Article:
April is National School Library Month


April is here and once again it’s National School Library Month. Yay! Trust me, I love it, but it’s always a little disappointing because April is also when our testing starts at school, so that means our school library is closed every day until May! Yikes! It does make it a little difficult to celebrate because not only are the doors closed, but I’m a proctor, so I can’t go out, either.

So is this just a Florida thing, or are other school libraries closed for testing now, too? I think it just may be us, because if every school was on the same schedule, I would think ALA would change it from April. I’d like to try and do something to celebrate this month and spread the positivity from the media center, but lately I’ve been discouraged because students aren’t participating in contests and events as much anymore. I’ve asked students in the past what is stopping them from entering, and many of them say they just don’t have the time to make a book trailer, or create a poster. Is it overload or apathy? Or both? I’m not sure. I think it may also be a little bit of a high school thing, but I see other high school librarians creating really successful programs. But in fairness to me, these are always mandatory, teacher-led programs. So maybe I’m doing OK.

Wherever you live, try and take some time out and celebrate the school library. I loved my elementary school media center, I worked in TV production in my middle school one, and I barely ever stepped foot in my high school one. I take these experiences to heart now that I work in one, and I try and make it the most welcoming and warm place in the school. Even when we’re closed for testing.


The Maze Runner trailer is here!

If you haven’t read the Maze Runner series by James Dashner, or even just the first novel, hurry– you have until September, because that’s when the movie adaptation is slated to come out in theaters. Watch the trailer here and GET EXCITED! I just finished the second book in the series last night, and boy, was that a nail-biter. The first book feels like another Hunger Games when you start out, but the twist at the end hooks you, and that’s what brought me back. The Maze Runner was a Florida Teen Read selection a couple of years ago, and I make it part of my job to read all 15 titles every year, but only really special books bring me back to read the rest of the series (it seems like 90% of the titles become series). This series is super action-packed, and the second one is downright macabre. It looks like the movie is really well done and will do the book justice. I hope it brings more fans to the book series!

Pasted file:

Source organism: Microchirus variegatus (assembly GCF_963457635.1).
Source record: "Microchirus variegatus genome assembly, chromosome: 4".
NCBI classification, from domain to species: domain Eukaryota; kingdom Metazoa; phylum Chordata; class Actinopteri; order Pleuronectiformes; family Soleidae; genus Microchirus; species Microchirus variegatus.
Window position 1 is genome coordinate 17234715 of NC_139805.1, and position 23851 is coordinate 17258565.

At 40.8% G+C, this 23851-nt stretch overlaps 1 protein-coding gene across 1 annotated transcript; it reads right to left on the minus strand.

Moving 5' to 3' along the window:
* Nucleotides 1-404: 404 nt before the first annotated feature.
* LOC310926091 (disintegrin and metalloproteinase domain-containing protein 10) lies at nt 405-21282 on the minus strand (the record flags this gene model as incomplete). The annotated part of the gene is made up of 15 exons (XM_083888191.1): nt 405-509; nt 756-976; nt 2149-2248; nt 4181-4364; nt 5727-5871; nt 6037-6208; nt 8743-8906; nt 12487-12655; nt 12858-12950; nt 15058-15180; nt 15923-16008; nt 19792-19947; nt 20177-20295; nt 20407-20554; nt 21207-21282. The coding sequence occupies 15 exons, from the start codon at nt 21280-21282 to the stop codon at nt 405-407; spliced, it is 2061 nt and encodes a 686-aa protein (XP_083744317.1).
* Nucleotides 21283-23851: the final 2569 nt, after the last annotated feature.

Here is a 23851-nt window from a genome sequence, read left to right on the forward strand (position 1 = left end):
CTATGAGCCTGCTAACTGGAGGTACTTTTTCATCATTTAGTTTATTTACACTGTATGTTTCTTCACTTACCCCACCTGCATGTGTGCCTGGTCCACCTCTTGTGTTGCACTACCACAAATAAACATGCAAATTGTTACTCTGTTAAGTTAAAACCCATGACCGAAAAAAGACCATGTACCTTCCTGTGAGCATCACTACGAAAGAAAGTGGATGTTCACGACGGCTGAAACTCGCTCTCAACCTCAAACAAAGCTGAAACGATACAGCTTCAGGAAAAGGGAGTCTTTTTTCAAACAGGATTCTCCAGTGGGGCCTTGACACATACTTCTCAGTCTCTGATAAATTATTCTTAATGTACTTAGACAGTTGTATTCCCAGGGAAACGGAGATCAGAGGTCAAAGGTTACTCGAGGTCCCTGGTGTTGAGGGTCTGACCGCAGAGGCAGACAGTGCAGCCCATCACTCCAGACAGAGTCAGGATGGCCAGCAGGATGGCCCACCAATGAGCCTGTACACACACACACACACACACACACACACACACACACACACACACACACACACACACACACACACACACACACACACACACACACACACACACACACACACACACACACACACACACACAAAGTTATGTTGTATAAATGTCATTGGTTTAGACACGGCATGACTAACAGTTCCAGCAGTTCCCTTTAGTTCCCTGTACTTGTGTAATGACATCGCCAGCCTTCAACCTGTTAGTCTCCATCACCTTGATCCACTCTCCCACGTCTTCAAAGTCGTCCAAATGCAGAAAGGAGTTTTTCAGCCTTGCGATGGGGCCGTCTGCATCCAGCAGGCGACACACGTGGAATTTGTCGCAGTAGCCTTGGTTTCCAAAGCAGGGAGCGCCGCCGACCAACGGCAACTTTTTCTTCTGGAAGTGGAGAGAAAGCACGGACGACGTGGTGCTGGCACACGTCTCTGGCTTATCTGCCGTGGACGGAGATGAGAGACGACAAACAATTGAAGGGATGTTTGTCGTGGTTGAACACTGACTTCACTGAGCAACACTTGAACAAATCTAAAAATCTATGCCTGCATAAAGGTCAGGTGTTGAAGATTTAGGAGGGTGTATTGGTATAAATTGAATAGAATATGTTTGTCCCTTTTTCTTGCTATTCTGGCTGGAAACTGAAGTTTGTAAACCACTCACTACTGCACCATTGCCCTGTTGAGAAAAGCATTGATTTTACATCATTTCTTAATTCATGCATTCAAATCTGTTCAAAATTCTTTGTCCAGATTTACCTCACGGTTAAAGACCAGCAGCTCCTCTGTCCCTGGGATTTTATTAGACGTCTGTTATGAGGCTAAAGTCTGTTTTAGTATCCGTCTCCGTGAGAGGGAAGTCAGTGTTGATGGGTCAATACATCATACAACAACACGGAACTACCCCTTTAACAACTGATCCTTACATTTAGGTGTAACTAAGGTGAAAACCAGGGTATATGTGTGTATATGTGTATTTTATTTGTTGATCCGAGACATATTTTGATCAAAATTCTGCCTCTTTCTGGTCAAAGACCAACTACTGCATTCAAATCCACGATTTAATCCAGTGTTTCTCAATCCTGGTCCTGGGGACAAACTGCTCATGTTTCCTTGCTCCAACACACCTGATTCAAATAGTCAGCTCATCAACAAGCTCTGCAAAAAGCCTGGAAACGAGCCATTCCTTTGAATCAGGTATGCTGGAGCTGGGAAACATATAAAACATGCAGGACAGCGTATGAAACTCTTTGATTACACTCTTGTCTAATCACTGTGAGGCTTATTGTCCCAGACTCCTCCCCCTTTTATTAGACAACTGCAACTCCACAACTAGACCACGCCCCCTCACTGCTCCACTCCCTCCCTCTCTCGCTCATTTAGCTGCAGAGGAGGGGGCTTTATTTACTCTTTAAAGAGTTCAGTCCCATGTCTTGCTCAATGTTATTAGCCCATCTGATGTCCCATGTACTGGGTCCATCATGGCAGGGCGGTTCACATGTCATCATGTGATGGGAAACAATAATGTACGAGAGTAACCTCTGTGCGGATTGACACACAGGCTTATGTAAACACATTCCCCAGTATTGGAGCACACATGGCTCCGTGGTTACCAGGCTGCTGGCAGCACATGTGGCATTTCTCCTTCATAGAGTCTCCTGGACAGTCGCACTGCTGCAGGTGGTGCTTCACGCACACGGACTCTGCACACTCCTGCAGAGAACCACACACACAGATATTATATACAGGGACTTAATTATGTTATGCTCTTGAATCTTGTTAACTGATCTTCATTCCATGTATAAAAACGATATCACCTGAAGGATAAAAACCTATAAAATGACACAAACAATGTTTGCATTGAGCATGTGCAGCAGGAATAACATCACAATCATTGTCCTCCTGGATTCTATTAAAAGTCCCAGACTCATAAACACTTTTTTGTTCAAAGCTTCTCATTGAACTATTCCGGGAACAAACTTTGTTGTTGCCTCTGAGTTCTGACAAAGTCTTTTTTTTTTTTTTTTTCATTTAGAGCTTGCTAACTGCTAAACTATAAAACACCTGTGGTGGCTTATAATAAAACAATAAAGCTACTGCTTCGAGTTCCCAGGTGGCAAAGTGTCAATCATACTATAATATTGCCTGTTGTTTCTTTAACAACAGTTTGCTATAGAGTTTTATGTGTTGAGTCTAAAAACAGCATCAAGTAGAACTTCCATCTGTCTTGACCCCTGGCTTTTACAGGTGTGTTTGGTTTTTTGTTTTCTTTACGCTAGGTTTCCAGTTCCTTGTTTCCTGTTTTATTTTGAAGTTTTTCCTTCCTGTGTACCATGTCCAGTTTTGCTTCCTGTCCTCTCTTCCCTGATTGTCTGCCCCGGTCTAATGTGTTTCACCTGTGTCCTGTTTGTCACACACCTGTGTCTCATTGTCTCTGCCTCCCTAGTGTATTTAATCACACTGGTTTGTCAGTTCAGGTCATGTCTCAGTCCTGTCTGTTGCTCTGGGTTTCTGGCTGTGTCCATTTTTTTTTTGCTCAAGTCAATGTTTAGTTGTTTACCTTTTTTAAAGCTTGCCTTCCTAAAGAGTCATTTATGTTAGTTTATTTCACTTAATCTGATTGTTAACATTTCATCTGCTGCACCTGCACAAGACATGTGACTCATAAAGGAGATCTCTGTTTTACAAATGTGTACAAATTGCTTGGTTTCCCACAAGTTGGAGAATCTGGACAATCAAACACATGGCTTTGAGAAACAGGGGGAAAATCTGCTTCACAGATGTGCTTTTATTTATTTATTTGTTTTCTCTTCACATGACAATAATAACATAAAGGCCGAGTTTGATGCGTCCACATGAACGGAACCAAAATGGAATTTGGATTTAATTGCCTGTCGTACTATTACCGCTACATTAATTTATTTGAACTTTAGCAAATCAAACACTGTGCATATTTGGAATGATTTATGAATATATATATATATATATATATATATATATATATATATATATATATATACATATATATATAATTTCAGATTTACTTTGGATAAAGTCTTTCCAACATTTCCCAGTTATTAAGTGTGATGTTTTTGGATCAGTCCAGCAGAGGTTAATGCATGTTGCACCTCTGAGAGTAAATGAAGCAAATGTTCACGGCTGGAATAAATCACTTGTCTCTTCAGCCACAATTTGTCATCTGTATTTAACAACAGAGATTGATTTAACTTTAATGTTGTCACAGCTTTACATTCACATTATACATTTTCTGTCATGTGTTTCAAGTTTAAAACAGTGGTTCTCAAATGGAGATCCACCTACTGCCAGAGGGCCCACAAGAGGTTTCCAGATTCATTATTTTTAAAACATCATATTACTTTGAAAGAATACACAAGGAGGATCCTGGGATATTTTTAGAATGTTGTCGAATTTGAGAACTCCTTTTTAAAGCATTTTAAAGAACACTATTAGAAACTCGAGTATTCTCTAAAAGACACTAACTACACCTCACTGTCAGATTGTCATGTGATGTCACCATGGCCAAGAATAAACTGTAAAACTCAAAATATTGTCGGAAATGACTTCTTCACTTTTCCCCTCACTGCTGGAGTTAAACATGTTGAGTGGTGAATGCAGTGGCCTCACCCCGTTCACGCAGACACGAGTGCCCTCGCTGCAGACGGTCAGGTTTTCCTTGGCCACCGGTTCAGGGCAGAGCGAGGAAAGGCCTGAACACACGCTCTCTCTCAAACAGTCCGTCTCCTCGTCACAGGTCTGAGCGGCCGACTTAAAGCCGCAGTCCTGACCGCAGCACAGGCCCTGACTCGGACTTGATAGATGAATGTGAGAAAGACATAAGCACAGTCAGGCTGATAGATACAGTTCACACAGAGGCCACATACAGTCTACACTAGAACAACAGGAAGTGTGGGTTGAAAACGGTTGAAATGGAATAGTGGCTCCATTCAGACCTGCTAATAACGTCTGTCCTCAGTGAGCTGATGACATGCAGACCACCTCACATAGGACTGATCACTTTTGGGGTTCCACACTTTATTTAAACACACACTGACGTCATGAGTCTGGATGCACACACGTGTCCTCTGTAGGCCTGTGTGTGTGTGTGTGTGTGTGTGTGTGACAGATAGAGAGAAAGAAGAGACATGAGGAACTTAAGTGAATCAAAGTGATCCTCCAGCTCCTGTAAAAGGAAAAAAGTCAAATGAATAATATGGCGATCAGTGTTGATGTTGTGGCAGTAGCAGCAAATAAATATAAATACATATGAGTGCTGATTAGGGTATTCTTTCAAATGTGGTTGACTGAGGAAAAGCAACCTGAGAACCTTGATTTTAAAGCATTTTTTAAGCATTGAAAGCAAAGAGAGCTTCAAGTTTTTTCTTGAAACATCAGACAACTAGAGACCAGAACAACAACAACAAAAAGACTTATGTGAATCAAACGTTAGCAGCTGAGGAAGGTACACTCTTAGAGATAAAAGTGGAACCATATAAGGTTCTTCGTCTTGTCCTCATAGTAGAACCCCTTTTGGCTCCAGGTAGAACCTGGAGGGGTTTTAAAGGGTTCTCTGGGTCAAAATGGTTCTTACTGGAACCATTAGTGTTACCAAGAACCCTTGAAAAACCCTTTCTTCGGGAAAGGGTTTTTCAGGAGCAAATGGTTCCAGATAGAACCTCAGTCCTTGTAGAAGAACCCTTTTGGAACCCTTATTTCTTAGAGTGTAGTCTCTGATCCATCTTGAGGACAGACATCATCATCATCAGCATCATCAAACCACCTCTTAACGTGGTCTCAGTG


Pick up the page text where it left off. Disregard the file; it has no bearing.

Libraries aren’t dead!

I’ve never worried too much about the demise of libraries because I’ve worked at a public library and I’ve seen how busy they still are, especially during the bad economic times. Proving my lack of worry right, a recent study from the Pew Research Center shows that more than two-thirds of Americans are actively engaged with libraries. I came across this article that explains people still trust libraries to help them find accurate information, and socially engaged people understand the importance of libraries in the community. Even active community members who have never been to the library were found to understand their civic importance. And a bonus little fun fact, these people are called “Distant Admirers.” Isn’t that cute! The most engaged group is known as “Library Lovers.” What are you called if you love libraries AND are a lifetime employee of them? Hmm…